Investors at Fidelity can sign up for the broker’s robo-advisory service for just 0.35% of assets under management. There is a $5,000 deposit requirement, which makes Fidelity a little less competitive here. The broker-dealer does offer human advisors with different fee schedules. The exact cost varies from 0.20% all the way to 1.70%.

TD Ameritrade vs Charles Schwab vs Etrade

Mutual Funds

The four brokers in our study do a good job in the mutual fund category. The E*Trade mutual fund screener returned 8,472 securities. Of these, 4,193 had no load and no transaction fee. These funds have an early redemption fee at E*Trade of $49.99. This is in addition to anything the fund itself charges. Funds that aren’t on the broker’s NTF list are $19.99 on both the buy and sell sides.

TD Ameritrade offers more funds. We found 13,000+ during our testing. The broker provides 4,200+ that are no-load and no-transaction-fee products. TD Ameritrade’s early redemption fee and transaction fee are both $49.99.

Fewer mutual funds will be found at Schwab. The broker’s screener returned just 5,785 funds. Despite this small selection, there are 3,462 that come with no transaction fee and no load. The broker-dealer charges $49.95 for purchases of non-NTF funds, while sales are free of charge. There is a short-term redemption fee of $49.95 for NTF products.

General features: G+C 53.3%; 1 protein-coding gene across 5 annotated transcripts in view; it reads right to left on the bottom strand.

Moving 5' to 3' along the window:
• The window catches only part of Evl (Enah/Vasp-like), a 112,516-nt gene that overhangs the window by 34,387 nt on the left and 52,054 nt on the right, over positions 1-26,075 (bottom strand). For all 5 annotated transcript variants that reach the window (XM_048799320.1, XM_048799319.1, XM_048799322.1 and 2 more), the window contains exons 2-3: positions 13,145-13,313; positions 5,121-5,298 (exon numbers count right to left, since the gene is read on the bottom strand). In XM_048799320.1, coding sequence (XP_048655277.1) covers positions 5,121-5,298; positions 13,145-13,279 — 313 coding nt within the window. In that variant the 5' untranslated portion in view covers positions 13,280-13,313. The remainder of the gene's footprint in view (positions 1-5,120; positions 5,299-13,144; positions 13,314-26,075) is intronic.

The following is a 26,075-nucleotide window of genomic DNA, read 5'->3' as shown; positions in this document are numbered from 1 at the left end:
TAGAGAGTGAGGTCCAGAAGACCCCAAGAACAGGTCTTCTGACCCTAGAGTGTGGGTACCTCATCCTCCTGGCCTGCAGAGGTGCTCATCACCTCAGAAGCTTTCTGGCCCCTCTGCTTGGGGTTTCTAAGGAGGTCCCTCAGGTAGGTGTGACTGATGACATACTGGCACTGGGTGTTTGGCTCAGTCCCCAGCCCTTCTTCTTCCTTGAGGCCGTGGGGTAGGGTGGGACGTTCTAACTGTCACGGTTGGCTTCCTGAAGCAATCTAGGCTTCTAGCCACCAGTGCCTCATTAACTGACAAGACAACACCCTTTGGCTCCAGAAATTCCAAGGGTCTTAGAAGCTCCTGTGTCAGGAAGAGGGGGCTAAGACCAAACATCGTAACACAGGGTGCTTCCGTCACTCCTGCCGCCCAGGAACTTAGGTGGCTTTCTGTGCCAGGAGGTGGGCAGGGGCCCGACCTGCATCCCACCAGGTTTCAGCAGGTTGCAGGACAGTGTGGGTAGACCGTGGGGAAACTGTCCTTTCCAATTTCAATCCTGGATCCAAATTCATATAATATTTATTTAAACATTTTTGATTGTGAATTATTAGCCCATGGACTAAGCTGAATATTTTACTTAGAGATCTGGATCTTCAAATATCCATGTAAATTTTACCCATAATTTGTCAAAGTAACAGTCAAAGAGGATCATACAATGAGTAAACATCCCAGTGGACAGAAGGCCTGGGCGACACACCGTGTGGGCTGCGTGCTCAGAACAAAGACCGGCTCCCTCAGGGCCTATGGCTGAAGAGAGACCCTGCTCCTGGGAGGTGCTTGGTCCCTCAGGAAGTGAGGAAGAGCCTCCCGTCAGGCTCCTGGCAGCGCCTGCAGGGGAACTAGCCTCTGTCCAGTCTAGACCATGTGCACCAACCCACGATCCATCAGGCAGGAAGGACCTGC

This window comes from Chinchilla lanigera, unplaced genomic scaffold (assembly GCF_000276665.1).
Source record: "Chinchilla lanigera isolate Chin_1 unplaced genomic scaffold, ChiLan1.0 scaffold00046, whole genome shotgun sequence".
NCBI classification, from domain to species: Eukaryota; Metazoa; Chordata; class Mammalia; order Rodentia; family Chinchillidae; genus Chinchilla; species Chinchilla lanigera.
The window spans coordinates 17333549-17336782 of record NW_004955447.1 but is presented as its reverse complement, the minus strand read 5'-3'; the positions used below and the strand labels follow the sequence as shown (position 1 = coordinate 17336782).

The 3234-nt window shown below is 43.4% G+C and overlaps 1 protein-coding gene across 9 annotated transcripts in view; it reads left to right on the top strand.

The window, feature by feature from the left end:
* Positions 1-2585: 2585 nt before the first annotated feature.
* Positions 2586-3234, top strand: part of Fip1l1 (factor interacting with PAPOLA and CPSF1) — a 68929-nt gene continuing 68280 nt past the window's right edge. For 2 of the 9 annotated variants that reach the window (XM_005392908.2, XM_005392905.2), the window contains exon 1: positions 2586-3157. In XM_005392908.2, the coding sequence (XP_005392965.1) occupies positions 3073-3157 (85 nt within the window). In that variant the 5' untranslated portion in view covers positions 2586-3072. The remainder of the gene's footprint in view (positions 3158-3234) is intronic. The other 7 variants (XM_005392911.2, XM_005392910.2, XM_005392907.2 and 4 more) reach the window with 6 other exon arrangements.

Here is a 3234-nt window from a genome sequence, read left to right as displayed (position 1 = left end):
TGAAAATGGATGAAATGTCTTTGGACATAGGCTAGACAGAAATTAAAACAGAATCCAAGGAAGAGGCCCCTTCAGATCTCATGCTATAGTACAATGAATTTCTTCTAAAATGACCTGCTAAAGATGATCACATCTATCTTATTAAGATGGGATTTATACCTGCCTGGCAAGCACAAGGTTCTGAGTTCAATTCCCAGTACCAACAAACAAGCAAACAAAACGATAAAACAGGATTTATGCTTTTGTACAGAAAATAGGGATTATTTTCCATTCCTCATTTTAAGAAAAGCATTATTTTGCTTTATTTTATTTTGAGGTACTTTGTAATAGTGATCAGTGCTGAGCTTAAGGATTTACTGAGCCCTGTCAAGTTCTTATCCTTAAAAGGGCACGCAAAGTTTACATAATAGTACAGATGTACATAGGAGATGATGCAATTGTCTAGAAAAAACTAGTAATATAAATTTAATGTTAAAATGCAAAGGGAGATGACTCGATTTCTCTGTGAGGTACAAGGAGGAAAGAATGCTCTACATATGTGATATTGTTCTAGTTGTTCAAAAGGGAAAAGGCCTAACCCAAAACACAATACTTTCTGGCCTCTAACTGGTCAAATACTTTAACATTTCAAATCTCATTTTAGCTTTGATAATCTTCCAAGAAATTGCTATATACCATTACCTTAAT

We ran Fidelity’s fund screener and found 10,789 securities. Trimming this list down to no-transaction-fee funds resulted in 3,725 products. The broker’s quick-sell fee is $49.95, and furthermore, there is a $49.95 charge to purchase non-NTF funds.

TD Ameritrade vs Fidelity vs Etrade

Exchange-traded Funds

ETF’s are available at our four brokers as well. Fidelity’s website has a thorough ETF section with lots of resources. These include videos, a screener, and a comparison tool. Fidelity customers can trade all ETF’s without paying a dime in commissions.

E*Trade’s website also has a very good ETF center with lots of helpful resources. All ETFs are commission-free funds. There are a large variety of fund families, including Global X, iShares, Janus, John Hancock, PIMCO, and others.

We found another good ETF section on TD Ameritrade’s site. It’s possible to scan for ETF’s based on style, such as mid-cap value or large-cap growth. There are articles from Morningstar that cover a variety of fund topics. TD Ameritrade provides all ETFs commission-free.

Finally we come to Schwab, who doesn’t disappoint, either. The broker’s site has a detailed ETF section with lots of helpful resources.

TD Ameritrade vs Fidelity vs Charles Schwab

Customer Support

All four companies in our examination have 24/7 customer support. TD Ameritrade is the only broker not to have an on-line chat function. There is an AI bot named Ted who is able to answer, sometimes adequately, basic questions. The questions have to be typed.

For foreign-language speakers, Schwab offers Vietnamese, Spanish, and Chinese. TD Ameritrade has representatives who speak Chinese and Spanish.

If you prefer in-person service, you’re in luck with any of the four brokerage firms. Each has a network of brick-and-mortar locations spanning multiple states. The largest belongs to TD Ameritrade, who manages more than 450 offices. Schwab is next at roughly 325. Fidelity customers can visit one of the broker’s 190 locations; and E*Trade comes in at 30.